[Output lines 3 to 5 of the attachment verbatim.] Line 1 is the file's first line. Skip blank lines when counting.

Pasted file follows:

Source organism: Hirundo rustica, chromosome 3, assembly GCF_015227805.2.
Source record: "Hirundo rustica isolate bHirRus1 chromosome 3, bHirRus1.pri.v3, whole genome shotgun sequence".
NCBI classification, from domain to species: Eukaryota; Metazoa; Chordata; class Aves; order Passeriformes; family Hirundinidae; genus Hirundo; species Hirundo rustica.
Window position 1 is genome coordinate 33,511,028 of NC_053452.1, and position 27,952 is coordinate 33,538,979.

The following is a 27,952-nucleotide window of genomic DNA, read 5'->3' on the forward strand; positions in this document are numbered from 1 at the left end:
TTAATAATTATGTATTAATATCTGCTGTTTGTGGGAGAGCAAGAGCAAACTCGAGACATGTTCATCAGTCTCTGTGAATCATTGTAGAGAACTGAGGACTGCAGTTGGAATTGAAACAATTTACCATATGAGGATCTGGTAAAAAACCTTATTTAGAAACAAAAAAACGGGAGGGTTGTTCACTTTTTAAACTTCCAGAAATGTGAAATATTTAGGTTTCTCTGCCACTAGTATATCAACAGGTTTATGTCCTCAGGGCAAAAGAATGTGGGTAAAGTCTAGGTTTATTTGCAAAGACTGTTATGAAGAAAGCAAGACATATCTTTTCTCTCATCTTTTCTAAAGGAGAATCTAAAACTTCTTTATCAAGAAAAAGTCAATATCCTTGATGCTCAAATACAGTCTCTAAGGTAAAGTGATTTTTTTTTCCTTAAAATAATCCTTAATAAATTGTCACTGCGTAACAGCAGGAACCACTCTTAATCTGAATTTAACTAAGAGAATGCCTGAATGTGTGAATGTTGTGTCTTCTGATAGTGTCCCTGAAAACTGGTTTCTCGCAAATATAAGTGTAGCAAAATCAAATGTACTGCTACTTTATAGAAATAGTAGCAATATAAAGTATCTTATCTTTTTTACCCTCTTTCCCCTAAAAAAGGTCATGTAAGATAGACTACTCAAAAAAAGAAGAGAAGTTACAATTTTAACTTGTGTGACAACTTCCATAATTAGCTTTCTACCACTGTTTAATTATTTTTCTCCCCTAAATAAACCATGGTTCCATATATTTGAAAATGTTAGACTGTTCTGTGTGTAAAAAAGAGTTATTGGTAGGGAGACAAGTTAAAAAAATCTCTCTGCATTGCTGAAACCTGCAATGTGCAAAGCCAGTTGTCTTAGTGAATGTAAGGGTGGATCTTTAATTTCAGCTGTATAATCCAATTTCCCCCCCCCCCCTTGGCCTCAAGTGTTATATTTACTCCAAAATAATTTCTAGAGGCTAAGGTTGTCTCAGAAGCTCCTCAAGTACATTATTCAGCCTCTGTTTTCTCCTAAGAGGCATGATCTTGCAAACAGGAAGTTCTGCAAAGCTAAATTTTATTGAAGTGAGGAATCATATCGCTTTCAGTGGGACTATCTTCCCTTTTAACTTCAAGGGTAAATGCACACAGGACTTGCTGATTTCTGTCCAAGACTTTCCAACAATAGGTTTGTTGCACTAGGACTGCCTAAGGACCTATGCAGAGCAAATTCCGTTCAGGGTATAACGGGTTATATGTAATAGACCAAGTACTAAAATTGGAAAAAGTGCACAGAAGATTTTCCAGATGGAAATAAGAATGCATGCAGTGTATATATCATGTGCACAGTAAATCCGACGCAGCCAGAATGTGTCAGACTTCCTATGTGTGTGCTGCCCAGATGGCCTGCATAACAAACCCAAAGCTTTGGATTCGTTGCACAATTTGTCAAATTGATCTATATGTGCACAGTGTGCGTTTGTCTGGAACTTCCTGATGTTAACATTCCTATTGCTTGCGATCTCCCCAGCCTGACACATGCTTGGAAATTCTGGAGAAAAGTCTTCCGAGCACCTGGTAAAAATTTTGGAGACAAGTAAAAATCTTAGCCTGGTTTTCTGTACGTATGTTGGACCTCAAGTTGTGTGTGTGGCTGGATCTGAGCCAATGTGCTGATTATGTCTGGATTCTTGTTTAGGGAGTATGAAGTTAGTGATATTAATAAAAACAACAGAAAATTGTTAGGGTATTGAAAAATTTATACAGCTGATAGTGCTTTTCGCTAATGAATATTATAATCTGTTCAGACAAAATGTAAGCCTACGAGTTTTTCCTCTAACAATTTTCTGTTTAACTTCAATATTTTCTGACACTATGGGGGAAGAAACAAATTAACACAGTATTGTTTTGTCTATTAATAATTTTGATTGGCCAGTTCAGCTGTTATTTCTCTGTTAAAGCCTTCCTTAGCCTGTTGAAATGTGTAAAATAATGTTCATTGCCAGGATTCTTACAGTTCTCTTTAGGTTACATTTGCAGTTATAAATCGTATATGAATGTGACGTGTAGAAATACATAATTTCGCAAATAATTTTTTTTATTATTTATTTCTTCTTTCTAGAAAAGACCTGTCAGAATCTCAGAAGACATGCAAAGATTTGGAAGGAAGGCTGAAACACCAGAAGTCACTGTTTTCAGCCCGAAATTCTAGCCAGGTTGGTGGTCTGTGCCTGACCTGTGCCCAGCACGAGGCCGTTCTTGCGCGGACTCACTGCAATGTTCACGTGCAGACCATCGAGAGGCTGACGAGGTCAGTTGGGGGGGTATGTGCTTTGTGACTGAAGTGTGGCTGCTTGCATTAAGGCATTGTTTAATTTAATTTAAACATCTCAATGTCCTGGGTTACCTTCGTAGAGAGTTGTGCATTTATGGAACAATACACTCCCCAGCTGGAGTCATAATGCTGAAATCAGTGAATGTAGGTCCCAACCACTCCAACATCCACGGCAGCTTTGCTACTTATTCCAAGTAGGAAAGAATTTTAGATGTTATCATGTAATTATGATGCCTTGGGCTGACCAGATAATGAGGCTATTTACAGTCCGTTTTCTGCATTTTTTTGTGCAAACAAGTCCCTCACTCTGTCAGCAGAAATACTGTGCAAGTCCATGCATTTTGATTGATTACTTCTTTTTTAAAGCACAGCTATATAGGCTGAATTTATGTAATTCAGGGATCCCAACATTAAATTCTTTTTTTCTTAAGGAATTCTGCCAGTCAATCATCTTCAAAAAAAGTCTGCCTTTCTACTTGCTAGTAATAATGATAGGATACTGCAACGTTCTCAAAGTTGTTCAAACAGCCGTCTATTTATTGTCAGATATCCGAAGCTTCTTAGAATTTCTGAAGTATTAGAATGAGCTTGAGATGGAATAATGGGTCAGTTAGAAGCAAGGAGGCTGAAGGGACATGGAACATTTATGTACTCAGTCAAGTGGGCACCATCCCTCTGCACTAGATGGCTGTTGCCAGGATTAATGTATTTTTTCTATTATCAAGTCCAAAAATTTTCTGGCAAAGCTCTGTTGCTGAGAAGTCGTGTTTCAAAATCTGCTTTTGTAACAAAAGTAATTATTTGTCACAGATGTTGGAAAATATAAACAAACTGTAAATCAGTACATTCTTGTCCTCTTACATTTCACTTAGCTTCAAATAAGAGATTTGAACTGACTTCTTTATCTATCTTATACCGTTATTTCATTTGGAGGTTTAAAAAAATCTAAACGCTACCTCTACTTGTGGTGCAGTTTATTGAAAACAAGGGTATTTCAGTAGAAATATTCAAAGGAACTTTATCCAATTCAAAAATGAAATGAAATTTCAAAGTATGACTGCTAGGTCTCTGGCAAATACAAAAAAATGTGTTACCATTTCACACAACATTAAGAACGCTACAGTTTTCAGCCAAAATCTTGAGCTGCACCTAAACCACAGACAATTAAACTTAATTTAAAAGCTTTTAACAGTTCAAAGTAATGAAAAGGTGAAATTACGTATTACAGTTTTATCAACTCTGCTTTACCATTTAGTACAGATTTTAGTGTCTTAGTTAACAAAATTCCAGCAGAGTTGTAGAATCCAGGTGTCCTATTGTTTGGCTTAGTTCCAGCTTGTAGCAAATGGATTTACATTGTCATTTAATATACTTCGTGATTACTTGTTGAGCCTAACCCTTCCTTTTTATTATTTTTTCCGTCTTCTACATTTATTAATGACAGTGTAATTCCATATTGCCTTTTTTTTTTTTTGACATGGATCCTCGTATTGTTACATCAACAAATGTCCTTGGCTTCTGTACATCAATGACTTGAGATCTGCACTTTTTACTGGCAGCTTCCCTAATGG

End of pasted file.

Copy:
NCBI classification, from domain to species: Eukaryota; Metazoa; Chordata; class Aves; order Passeriformes; family Hirundinidae; genus Hirundo; species Hirundo rustica.
Window position 1 is genome coordinate 33,511,028 of NC_053452.1, and position 27,952 is coordinate 33,538,979.

The following is a 27,952-nucleotide window of genomic DNA, read 5'->3' on the forward strand; positions in this document are numbered from 1 at the left end: